Assisting Karin My realise her story in music is D. Kaufeldt, a producer from a more surprising industrial metal background, but who shared with her, a common love of folk and dark synthpop. While machines such as the Korg Mono/Poly, Roland SH09, Roland RS09 and Korg PS3200 form the backbone, the stark presence of a kantele from the Baltic box zither family provides an authentic twist.
Harking back to the days when writing on paper was the norm rather than using Messenger via smart phone, opening song ‘Letter’ is heartfelt and lonesome, although subtle backing vocals are provided by Dan Söderqvist of TWICE A MAN. But the track takes an unexpected diversion when a prominent four-to-the-floor rhythm enters the room and while this is not EBM by any imagination, this is quite boisterous for anyone familiar with Karin My’s recent run of solo singles. Despite the uptempo template, the construction is not incongruous but it is a slight red herring for the rest of the album.
Despite the melancholic chill, ‘Winter Tree’ has a gorgeous sparkle with glimmers of hope, although Karin My’s eerie delivery is reinforced with an extra ghostly atmosphere courtesy of D. Kaufeldt’s profound responses.
Despite dealing with imminent loss, the previously released ‘Time To Go’ has many melodic points of access in the tradition of ABBA and a heartfelt middle eight vocal ad-lib. Touching on the aftermath, the ‘Games Of Thrones’ fantasy drama air of ‘Autumn’ sees Karin My emotively “disappearing on a cold empty floor” while looking for the sun in layers with orchestration and subtle metallic percussion.
A steadfast drum machine propels ‘Loop’ while sweeping symphonic melodies in the vein of ULTRAVOX accompany the despairing resignation. The addition of a sombre computer generated female speech at its close with exclamations such as “identification- procedure – quote – hyphen – perform – display – go to – loop – full stop – execute” adds to the unsettlement.
Beginning with a music box and kantele, ‘The Silence’ remains beautifully sad, evoking abandonment as a cold spectre of darkness looms. Meanwhile, the dramatic waltz of ‘Stray From The Path’ shows an affinity with Scotland’s WITCH OF THE VALE in its use of traditional pagan modes and melodies, accentuated by drones.
On the Olympian ‘World From Orbit’, the Vangelis-inspired overtures soundtrack Karin My’s silent wishes to exist far from the harsh realities of life. Indeed, it is a number that floats like heaven in the manner of a Nordic Enya.
A sprightly piece compared with the other tracks on the album, the appropriately titled ‘Coming Up For Air’ surprises with a heavier if steadfast beat while there are synthetic choir stabs to back up the crystalline pulses and sweeping moods.
But a surprise comes with a largely acoustic cover of VNV NATION’s ‘Homeward’ which completely flips its original futurepop vision on its head. Although it sees Karin My return to folkie busker roots, it somehow fits in with the album’s aesthetic and narrative like an interlude before the finale. And that comes with the building tension of the ‘Silence Amygdala’ title song. Captured as a funereal waltz, strings, synths and percussion blend for a solemn but cathartic conclusion with reflections of space, heaven and a last breath…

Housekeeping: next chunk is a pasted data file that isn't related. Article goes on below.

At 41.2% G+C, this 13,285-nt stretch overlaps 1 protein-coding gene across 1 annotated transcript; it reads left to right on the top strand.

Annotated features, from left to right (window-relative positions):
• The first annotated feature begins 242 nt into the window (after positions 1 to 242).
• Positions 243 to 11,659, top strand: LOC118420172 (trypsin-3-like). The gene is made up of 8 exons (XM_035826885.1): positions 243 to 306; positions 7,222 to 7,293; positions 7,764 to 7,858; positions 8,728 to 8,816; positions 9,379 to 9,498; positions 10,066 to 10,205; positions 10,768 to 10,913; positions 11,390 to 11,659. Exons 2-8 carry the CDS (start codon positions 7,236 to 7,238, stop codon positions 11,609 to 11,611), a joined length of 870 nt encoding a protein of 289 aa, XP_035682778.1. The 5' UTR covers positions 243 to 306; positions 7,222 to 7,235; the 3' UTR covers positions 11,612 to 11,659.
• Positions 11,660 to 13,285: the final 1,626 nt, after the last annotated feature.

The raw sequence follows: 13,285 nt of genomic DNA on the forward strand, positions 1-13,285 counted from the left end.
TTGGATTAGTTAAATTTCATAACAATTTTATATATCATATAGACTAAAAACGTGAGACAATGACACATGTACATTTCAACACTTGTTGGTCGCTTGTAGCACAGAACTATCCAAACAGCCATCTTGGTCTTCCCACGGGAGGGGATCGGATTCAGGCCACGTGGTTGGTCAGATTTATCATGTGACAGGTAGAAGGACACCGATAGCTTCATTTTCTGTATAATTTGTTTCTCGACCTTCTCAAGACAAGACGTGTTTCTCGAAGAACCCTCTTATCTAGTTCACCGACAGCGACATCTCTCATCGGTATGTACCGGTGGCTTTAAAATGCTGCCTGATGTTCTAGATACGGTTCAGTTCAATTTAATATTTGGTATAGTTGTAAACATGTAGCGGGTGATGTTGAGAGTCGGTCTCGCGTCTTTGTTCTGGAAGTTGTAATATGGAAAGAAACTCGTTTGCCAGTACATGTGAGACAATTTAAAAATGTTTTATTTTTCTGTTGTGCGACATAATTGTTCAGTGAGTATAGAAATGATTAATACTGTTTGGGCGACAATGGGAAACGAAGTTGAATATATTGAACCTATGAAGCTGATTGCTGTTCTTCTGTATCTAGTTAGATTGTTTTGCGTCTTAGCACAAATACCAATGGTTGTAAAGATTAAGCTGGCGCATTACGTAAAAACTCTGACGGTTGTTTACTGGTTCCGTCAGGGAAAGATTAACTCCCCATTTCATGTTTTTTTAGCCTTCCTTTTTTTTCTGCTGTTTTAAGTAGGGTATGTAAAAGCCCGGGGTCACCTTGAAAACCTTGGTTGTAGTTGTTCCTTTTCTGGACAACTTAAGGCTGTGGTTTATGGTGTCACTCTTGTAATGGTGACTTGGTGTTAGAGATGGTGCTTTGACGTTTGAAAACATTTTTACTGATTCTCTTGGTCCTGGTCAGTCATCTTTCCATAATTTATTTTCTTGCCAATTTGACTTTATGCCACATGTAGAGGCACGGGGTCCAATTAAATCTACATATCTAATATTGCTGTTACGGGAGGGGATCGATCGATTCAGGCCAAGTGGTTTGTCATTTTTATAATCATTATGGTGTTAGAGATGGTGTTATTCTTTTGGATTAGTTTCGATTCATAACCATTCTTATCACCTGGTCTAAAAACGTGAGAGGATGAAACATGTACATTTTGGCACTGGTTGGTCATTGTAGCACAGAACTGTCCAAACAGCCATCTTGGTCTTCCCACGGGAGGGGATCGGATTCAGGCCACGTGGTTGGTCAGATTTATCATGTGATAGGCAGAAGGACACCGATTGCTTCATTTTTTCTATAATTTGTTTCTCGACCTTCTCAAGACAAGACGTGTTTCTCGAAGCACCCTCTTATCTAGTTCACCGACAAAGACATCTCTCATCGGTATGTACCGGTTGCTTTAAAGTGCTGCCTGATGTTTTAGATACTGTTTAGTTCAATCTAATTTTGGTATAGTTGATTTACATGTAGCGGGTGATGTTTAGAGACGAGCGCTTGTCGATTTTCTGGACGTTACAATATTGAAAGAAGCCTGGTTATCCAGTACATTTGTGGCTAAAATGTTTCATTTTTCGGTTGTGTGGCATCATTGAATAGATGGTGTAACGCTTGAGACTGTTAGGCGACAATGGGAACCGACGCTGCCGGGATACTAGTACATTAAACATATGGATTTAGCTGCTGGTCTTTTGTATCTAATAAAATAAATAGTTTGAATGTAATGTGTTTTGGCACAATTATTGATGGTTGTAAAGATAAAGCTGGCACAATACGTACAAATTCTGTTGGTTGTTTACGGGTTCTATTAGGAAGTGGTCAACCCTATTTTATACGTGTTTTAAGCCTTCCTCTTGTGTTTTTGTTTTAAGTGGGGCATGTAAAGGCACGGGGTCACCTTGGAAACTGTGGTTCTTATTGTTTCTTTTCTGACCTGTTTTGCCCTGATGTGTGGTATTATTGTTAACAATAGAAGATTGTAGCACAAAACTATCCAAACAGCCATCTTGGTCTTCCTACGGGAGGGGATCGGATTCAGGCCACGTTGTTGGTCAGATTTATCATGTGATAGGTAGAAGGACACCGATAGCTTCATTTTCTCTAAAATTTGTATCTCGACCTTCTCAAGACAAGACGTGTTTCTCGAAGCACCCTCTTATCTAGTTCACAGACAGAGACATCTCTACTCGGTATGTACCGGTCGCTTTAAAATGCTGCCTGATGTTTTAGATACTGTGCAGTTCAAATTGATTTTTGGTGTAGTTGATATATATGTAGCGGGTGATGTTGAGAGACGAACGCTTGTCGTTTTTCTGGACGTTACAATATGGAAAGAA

‘Silence Amygdala’ is a melancholic affair embroiled in sadness that also uses silence as a tool to penetrate the noise. An unusual sound in synth with the nearest comparison possibly being Susanne Sundfør, there is also a Vangelis meets Stina Nordenstam quality reminiscent of when that esteemed pair worked together on ‘Ask The Mountains’.
These eleven songs are like dark fairy tales yet manage to be immensely accessible and enjoyable. ‘Silence Amygdala’ may require a certain mood and mindset to appreciate, but as a body of work, it is ultimately timeless.
Was 1981 the most important year in synth as far becoming ubiquitous in the mainstream and hitting the top of the charts internationally?
Yes, ‘Autobahn’ and ‘Oxygène’ came before, while the Giorgio Moroder produced ‘I Feel Love’ by Donna Summer is acknowledged as being the track that changed pop music forever and still sounds like the future even in the 21st Century. French electronic disco like ‘Magic Fly’ and ‘Supernature’ also made its impact.
Meanwhile closer to home, a post-punk revolution was already permeating in the UK with the advent of affordable synthesizers from Japan being adopted by the likes of THE NORMAL, THROBBING GRISTLE, CABARET VOLTAIRE and THE HUMAN LEAGUE. But it was Gary Numan who took the sound of British synth to No1 with ‘Are Friends Electric?’ and ‘Cars’ in 1979. It signalled a change in the musical landscape as the synth was considered a worthy mode of youthful expression rather than as a novelty, using one finger instead of three chords.